“Congratulations to Tiffany Huffman, Heather Parker, Monica Foster, Dedra Watkins, and Terri Davis for being Indiana’s first Emerging Leaders graduating class. They know what it takes to be dedicated and were willing to put in the extra time needed to successfully complete the EL requirements. This awesome group worked to strengthen their leadership skills throughout their time pariticpating in the Emerging Leaders program. They have demonstrated the ability to be postive role models in and out of the office as well as displayed a commitment to YV’s values and their own personal growth.” – Andrea Paille, Program Development Specialist.

Did you know Youth Villages has a leadership development department that helps facilitate your professional and leadership skills and growth? Join our team in Indiana today at

Indiana Emerging Leaders

Left to right: Tiffany Huffman—Jeffersonville, Heather Parker—Columbus, Monica Foster—Jeffersonville, Dedra Watkins—Jeffersonville, Terri Davis–Madison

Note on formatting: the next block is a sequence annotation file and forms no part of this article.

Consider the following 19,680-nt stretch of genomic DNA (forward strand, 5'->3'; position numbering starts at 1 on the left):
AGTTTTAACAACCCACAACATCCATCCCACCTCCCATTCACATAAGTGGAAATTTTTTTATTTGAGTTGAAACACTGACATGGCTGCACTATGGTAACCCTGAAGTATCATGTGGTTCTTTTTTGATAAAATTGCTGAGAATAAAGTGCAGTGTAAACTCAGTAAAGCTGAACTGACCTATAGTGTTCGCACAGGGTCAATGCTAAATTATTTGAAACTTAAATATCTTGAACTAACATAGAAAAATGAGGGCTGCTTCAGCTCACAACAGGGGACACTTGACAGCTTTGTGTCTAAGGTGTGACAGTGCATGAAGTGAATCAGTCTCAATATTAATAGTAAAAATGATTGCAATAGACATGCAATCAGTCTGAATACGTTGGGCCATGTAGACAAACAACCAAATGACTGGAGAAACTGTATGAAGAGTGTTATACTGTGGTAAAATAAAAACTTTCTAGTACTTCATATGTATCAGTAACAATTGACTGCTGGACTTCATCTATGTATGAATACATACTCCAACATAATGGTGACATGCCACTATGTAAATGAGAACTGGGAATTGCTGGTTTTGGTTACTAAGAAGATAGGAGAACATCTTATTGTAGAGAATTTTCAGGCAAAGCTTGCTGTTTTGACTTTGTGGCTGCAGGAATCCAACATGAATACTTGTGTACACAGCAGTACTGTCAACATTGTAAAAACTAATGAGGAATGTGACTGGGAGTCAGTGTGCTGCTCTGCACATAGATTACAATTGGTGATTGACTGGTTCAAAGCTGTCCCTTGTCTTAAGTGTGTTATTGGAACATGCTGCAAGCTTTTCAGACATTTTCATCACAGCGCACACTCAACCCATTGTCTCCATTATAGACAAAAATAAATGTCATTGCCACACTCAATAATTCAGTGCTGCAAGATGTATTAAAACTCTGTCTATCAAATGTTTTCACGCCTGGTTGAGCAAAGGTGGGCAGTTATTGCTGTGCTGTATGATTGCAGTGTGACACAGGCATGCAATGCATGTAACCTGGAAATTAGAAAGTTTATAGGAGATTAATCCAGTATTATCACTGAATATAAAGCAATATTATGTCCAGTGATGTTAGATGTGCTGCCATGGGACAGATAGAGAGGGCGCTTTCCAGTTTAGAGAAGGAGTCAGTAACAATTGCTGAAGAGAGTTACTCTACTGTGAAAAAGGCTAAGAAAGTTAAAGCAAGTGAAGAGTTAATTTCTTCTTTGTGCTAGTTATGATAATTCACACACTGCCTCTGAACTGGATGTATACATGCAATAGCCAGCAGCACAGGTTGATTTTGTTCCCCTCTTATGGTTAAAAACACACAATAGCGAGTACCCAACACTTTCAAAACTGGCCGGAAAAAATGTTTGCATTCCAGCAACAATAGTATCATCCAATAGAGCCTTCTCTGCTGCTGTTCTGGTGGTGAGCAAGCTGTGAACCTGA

Meet Ashley Hartz: Chattanooga Family Intervention Specialist

OLYMPUS DIGITAL CAMERAMeet Ashley Hartz, a Family Intervention Specialist in our in-home services program (Intercept) in Chattanooga, Tennessee.

What is your educational background (college, major, etc.)?

I attended St. Lawrence University in Canton, New York for my undergraduate studies. I double majored in Psychology and Hispanic Studies, with a minor in Caribbean and Latin American Studies. In order to better combine my interests of working in the field of psychology and diverse cultures, I went to Castellon de la Plana, Spain to study a Master’s in Family Intervention and Mediation at the Universitat Jaume I.

What did you do before coming to Youth Villages?

Before coming to Youth Villages, I was living in Spain. I generally spent my days between work and play! I worked with the Spanish Red Cross, which actually focuses more on social mediation than natural disasters. I was primarily involved in a school program for at-risk students (6-20 years old), developing curriculum to promote and teach personal development, gender equality, health, and coexistence and tolerance. I also volunteered my time to an Equine Therapy program at the local farm where I rode. Read more of this post